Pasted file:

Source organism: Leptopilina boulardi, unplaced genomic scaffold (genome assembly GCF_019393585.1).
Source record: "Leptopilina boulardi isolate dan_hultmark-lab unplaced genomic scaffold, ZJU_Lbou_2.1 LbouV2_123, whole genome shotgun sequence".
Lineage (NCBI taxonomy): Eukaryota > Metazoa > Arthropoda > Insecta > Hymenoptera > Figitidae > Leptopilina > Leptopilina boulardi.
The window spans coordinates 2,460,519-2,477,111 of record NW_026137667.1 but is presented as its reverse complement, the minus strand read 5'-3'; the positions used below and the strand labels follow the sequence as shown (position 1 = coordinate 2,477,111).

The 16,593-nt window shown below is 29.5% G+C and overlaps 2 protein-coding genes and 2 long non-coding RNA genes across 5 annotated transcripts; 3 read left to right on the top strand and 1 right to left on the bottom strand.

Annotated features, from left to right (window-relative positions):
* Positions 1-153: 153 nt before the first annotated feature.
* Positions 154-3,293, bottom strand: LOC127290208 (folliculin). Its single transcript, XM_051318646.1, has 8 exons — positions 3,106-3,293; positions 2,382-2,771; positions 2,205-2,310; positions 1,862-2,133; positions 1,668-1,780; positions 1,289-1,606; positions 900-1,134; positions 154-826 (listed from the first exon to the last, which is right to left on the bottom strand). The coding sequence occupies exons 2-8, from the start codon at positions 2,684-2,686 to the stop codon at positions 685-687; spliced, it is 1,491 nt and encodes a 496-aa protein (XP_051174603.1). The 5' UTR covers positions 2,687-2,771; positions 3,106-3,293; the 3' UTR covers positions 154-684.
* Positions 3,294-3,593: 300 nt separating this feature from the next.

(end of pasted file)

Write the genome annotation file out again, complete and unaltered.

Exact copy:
Source organism: Leptopilina boulardi, unplaced genomic scaffold (genome assembly GCF_019393585.1).
Source record: "Leptopilina boulardi isolate dan_hultmark-lab unplaced genomic scaffold, ZJU_Lbou_2.1 LbouV2_123, whole genome shotgun sequence".
Lineage (NCBI taxonomy): Eukaryota > Metazoa > Arthropoda > Insecta > Hymenoptera > Figitidae > Leptopilina > Leptopilina boulardi.
The window spans coordinates 2,460,519-2,477,111 of record NW_026137667.1 but is presented as its reverse complement, the minus strand read 5'-3'; the positions used below and the strand labels follow the sequence as shown (position 1 = coordinate 2,477,111).

The 16,593-nt window shown below is 29.5% G+C and overlaps 2 protein-coding genes and 2 long non-coding RNA genes across 5 annotated transcripts; 3 read left to right on the top strand and 1 right to left on the bottom strand.

Annotated features, from left to right (window-relative positions):
* Positions 1-153: 153 nt before the first annotated feature.
* Positions 154-3,293, bottom strand: LOC127290208 (folliculin). Its single transcript, XM_051318646.1, has 8 exons — positions 3,106-3,293; positions 2,382-2,771; positions 2,205-2,310; positions 1,862-2,133; positions 1,668-1,780; positions 1,289-1,606; positions 900-1,134; positions 154-826 (listed from the first exon to the last, which is right to left on the bottom strand). The coding sequence occupies exons 2-8, from the start codon at positions 2,684-2,686 to the stop codon at positions 685-687; spliced, it is 1,491 nt and encodes a 496-aa protein (XP_051174603.1). The 5' UTR covers positions 2,687-2,771; positions 3,106-3,293; the 3' UTR covers positions 154-684.
* Positions 3,294-3,593: 300 nt separating this feature from the next.